Please ensure Javascript is enabled for purposes of website accessibility

Akamai: First Sue, Then Buy

By Dan Radovsky – Updated Apr 6, 2017 at 5:24PM

You’re reading a free article with opinions that may differ from The Motley Fool’s Premium Investing Services. Become a Motley Fool member today to get instant access to our top analyst recommendations, in-depth research, investing resources, and more. Learn More

Akamai likes to rough up its acquisition targets before it buys them.

Tiny Israeli start-up Cotendo -- $39 million raised from venture capitalists so far -- has been a thorn in the side of much larger Akamai (Nasdaq: AKAM) and its $5 billion market cap since it entered the content-delivery network market in 2008. By charging customers half of what Akamai charged, Cotendo kept whittling away at the larger company's market share, causing the industry's 900-pound gorilla to try to squash the pest.

Akamai then did what it has done successfully in the past: Once a company becomes competitive, Akamai sues it for patent infringement. In the early 2000s, Akamai went after content-delivery companies Digital Island and Speedera Networks. After wearing Speedera down, Akamai bought it.

Last year, Akamai sued Cotendo, and now -- according to reports originating over the weekend in Israel's Globes -- Akamai is competing with Juniper Networks (Nasdaq: JPNR) and AT&T (NYSE: T) to buy it. Juniper has previously contributed in a round of private financing for the company, and AT&T has signed a four-year, $30 million distribution deal with Cotendo.

But now, another Israeli news site, Calcalist, says that Cotendo and Akamai are working on a deal worth more than $300 million.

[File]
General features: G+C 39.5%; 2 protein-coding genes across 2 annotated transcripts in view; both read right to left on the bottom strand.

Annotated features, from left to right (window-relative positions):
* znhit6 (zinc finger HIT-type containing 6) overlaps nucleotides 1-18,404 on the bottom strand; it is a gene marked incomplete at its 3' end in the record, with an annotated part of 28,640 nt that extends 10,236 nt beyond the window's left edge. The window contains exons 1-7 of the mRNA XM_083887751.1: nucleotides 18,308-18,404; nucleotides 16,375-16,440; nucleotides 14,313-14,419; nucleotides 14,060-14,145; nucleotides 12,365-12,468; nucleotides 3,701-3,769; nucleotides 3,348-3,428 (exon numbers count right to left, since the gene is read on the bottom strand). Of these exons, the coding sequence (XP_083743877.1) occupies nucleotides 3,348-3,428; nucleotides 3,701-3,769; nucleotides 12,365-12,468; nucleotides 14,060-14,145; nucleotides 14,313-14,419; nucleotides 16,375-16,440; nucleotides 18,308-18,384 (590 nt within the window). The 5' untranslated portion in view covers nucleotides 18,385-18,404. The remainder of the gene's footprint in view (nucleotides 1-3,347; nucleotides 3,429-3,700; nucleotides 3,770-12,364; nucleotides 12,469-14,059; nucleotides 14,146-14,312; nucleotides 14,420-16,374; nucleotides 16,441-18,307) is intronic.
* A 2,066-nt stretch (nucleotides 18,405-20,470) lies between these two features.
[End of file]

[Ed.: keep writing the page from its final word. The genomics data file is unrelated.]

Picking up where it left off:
Heavy lies the head that wears the crown
In the competitive world of content-delivery services, speed is king, and what Cotendo has that so interests its suitors are products that can speed up websites and the delivery of streaming video. But there is another aspect of this possible acquisition that bears considering: turf.

Even though Akamai is the largest content-delivery provider in the world, it is sensing a consolidation that could threaten its position as industry behemoth. Limelight Networks (Nasdaq: LLNW) and Level 3 (Nasdaq: LVLT) have been rumored for months to be merging, and if AT&T uses its deal with Cotendo to get deep into the CDN business, Akamai's crown could start feeling a bit heavier.

As yet, no deal has been officially announced, but you can keep track of what's happening with Akamai and the other companies mentioned here by putting them on your personalized version of the Fool's My Watchlist service:

Fool contributor Dan Radovsky owns shares of AT&T. Try any of our Foolish newsletter services free for 30 days. We Fools don't all hold the same opinions, but we all believe that considering a diverse range of insights makes us better investors. The Motley Fool has a disclosure policy.

Invest Smarter with The Motley Fool

Join Over 1 Million Premium Members Receiving…

  • New Stock Picks Each Month
  • Detailed Analysis of Companies
  • Model Portfolios
  • Live Streaming During Market Hours
  • And Much More
Get Started Now

Stocks Mentioned

AT&T Inc. Stock Quote
AT&T Inc.
$15.90 (3.65%) $0.56
Akamai Technologies, Inc. Stock Quote
Akamai Technologies, Inc.
$83.84 (4.38%) $3.52
Edgio, Inc. Stock Quote
Edgio, Inc.
$2.86 (2.88%) $0.08

*Average returns of all recommendations since inception. Cost basis and return based on previous market day close.

Related Articles

Motley Fool Returns

Motley Fool Stock Advisor

Market-beating stocks from our award-winning analyst team.

Stock Advisor Returns
S&P 500 Returns

Calculated by average return of all stock recommendations since inception of the Stock Advisor service in February of 2002. Returns as of 10/03/2022.

Discounted offers are only available to new members. Stock Advisor list price is $199 per year.

Premium Investing Services

Invest better with The Motley Fool. Get stock recommendations, portfolio guidance, and more from The Motley Fool's premium services.